‘Art should not be seen in a cage or in a frame’
<i>National Herald</i> gets up, close and personal with artist Dattatreya Apte and learns about his creative world and the world in which he also has to make a living
The ‘Desi Canvas’ along with 'The Drifting Canvas' was exhibited in April-June 2017 in New Delhi. While the Desi Canvas showcased the works of 41 contemporary Indian artists, ‘The Drifting Canvas’ had a multimedia display of 11 great artists like Monet, Van Gogh and Klimt. The ‘Desi Canvas’ held 8 shows that ran for a week each.
Designed and curated by Aakshat Sinha, the shows attempted to capture the cross section of Indian contemporary art scene. Paintings, sculptures, etchings, prints and installations brought together various styles on one platform.
Dattatreya Apte, an accomplished painter and printmaker, is one of the artists whose works were showcased in this exhibition. Apte was trained at the University of Baroda, India, and at the Glasgow School of Art, Scotland.
Apte has also taught printmaking at various workshops in France, India and Nepal and curated several graphic print exhibitions and published related catalogues. He has also taught at the School of Architecture at the University of Baroda. A conversation with him shows how being unconventional and innovative is essential to creativity.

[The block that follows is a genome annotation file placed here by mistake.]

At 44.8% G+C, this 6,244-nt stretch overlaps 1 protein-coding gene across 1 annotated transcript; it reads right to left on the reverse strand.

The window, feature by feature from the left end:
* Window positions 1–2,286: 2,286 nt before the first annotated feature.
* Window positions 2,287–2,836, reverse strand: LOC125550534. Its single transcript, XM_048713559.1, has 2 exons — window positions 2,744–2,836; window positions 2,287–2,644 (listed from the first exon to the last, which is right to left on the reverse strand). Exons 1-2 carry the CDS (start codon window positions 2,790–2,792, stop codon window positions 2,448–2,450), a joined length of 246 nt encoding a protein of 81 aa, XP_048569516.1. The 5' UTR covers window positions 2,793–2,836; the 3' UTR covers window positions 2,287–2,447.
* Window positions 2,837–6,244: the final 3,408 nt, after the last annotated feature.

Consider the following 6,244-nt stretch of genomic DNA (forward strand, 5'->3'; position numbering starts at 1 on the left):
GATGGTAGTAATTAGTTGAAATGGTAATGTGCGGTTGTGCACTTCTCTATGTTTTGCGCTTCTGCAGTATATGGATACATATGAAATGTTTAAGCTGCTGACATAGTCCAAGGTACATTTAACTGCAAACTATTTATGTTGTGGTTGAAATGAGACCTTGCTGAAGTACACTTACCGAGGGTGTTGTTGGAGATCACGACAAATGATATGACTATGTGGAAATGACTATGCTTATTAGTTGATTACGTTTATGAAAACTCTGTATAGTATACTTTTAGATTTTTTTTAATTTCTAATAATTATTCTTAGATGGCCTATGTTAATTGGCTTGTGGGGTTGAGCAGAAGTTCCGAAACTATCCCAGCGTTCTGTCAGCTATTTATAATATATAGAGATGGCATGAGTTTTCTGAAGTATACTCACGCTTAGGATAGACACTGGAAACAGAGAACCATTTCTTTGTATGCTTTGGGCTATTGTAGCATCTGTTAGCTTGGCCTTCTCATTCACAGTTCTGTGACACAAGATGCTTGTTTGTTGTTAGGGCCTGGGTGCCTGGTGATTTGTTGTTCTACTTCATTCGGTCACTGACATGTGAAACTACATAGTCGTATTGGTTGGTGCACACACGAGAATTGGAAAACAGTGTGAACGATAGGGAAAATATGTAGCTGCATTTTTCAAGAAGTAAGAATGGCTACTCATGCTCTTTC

1. What is the story behind you becoming an artist?
It is just the upbringing. My father was a teacher. He groomed three of his children in different fields. My elder brother was interested in literature. My younger brother was into music. I was more interested in decorating the house. Father was always doing illustrations for his classes and singing bhajans. From making rangoli during Ganesh puja to making the statue of Ganesha which was used for the puja, he made sure I became an artist.
My maternal uncle used to go to the Krishna River for his bath every day and he would bring back clay. Every day, the shivling was freshly made and then immersed in the river. The Mohenjodaro bull form is still made in my area. Art is something that grows on you. It is not forced. My school teacher was from JJ School of Art. The environment was conducive for art. After matriculation, my teacher told me that I could join engineering but I did not want to be an engineer. My father’s uncle was a self-taught photographer. I learnt to retouch the negatives and he took me to Pune for art studies. Although I was enrolled in the JJ school for sculpture, I ended up studying at Abhinav Kala Vidyalaya in Pune.
2. What inspires you to put your energy into art?
Everybody needs space to express him or her self. Some write, act or sing. I have a feeling that if I can draw, I can better express myself. It is a very personal expression. It is akin to writing a diary. Every day you get an opportunity to express. Observing people, nature and even reading newspaper, the entire experience percolates into expression.
3. What materials do you use in your paintings?